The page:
Spaceflight Insider

Lockheed Martin’s A2100 bus modernized and poised for new missions

A2100 bus: Hellas-Sat-4/SaudiGeoSat-1 post integration.

Hellas-Sat-4/SaudiGeoSat-1 satellite after integration. Photo Credit: Lockheed Martin

Engineers with Colorado-based Lockheed Martin have finished integrating the first, modernized, A2100 satellite – an upgraded version of a design that has been successfully deployed numerous times in the past. What will become the Hellas-Sat-4/SaudiGeoSat-1 satellite will now undergo final assembling and testing and is slated to launch in the first half of next year (2018).

“We’ve modeled this activity in our virtual reality lab hundreds of times, but this is the first time we’ve performed the integration activity of our modernized A2100 satellite in a clean room,” said Rick Ambrose, executive vice president of Lockheed Martin Space Systems via a release issued by the company. “Mating the scalable modules together in a precise method was a critical step for the program, and the team did an exceptional job.”

Two A2100 satellites – Hellas-Sat-4/SaudiGeoSat-1 and Arabsat 6A – are being produced on behalf of Arabsat and King Abdulaziz City for Science and Technology located in Saudi Arabia. The satellites’ purpose is stated as providing “advanced telecommunications capabilities, including television, internet, telephone and secure mode communications, to customers in the Middle East, Africa and Europe.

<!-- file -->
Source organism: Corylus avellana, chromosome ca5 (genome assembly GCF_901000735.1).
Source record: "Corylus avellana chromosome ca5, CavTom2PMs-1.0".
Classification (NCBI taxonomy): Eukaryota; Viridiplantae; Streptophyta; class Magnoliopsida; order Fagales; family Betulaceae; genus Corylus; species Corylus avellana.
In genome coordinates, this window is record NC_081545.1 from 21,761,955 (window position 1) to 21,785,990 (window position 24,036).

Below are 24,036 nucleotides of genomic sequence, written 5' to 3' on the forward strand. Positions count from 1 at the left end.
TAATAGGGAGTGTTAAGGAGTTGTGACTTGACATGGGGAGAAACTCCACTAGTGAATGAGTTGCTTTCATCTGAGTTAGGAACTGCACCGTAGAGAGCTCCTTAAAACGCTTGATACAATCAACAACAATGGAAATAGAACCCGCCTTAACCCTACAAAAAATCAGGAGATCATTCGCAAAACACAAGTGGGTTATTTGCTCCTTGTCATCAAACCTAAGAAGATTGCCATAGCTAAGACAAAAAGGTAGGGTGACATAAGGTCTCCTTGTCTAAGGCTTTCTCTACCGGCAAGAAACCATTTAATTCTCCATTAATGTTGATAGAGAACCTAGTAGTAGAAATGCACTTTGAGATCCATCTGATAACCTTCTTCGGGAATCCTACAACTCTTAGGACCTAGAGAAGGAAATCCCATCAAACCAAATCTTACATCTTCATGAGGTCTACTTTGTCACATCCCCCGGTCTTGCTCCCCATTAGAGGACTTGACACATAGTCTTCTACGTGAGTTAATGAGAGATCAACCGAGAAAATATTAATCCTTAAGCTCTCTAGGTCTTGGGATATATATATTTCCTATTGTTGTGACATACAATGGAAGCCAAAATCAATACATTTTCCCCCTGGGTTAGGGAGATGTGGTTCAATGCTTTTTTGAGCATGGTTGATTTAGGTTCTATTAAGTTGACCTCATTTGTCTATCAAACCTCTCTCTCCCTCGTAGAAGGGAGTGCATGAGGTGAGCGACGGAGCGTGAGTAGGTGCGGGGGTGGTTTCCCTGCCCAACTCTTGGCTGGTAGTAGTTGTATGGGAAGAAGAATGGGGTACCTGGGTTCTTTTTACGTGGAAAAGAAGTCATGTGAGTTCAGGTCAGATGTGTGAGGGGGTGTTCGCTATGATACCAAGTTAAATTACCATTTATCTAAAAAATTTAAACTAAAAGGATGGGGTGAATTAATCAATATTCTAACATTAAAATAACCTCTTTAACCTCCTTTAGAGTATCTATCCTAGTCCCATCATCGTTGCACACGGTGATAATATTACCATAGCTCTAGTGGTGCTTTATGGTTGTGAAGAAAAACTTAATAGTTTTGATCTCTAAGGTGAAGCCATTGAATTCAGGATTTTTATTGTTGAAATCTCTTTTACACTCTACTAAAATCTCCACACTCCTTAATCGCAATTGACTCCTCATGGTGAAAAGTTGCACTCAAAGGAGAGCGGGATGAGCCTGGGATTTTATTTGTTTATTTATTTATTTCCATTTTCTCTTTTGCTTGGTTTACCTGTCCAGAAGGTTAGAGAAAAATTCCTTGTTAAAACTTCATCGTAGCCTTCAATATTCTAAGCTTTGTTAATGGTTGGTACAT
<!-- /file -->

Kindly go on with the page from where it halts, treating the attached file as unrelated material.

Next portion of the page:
The A2100 bus utilizes a hybrid propulsion integrated with the payload module as well as transponder panels. The A2100 uses a combination of electrical Hall current thrusters as well as a liquid apogee engine. These will be used to place the Hellas-Sat-4/SaudiGeoSat-1 spacecraft into its final orbit (and will also keep the satellites in their intended orbit).

More than 40 spacecraft on orbit today are built on the A2100 bus, with Lockheed Martin in the process of producing five more of the modernized spacecraft for upcoming missions. The spacecraft also uses a reconfigurable processor which can be reprogrammed on orbit.

The contracts for the Hellas-Sat-4/SaudiGeoSat-1 and Arabsat 6A satellites were awarded on April 9, 2015, with separate launches for both spacecraft set for sometime in 2018 – the former atop an Arianespace Ariane 5 ECA and the latter atop a SpaceX Falcon Heavy. If everything goes as it is currently planned, the two spacecraft will provide services for some 15 years.

Video courtesy of Lockheed Martin

 

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Jason Rhian spent several years honing his skills with internships at NASA, the National Space Society and other organizations. He has provided content for outlets such as: Aviation Week & Space Technology, Space.com, The Mars Society and Universe Today.

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